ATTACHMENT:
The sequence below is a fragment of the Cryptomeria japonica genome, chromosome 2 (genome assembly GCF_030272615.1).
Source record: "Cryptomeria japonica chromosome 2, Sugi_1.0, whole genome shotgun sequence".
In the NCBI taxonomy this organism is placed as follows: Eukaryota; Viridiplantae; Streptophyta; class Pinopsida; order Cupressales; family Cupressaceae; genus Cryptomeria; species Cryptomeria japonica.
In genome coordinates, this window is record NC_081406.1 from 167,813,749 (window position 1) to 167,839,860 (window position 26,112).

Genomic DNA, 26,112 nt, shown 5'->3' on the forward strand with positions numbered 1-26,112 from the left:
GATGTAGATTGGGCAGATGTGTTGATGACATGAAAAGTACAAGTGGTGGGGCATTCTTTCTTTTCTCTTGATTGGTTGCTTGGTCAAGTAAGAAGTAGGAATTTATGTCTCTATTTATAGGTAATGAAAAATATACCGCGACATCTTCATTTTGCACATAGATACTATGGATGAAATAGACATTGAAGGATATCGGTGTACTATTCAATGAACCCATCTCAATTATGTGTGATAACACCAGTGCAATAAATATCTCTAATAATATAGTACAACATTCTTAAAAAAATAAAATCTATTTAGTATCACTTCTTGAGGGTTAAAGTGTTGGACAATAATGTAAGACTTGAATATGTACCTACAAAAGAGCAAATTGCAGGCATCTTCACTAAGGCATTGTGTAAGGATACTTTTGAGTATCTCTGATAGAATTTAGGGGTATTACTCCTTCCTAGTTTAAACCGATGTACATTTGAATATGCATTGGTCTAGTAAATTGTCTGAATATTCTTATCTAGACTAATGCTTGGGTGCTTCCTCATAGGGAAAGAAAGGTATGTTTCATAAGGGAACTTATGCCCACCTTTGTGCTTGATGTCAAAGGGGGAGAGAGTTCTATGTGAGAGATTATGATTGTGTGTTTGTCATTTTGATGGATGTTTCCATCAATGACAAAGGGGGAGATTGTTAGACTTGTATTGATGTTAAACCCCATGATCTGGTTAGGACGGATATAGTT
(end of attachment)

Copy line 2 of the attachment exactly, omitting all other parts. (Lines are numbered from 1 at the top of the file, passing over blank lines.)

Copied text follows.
Source record: "Cryptomeria japonica chromosome 2, Sugi_1.0, whole genome shotgun sequence".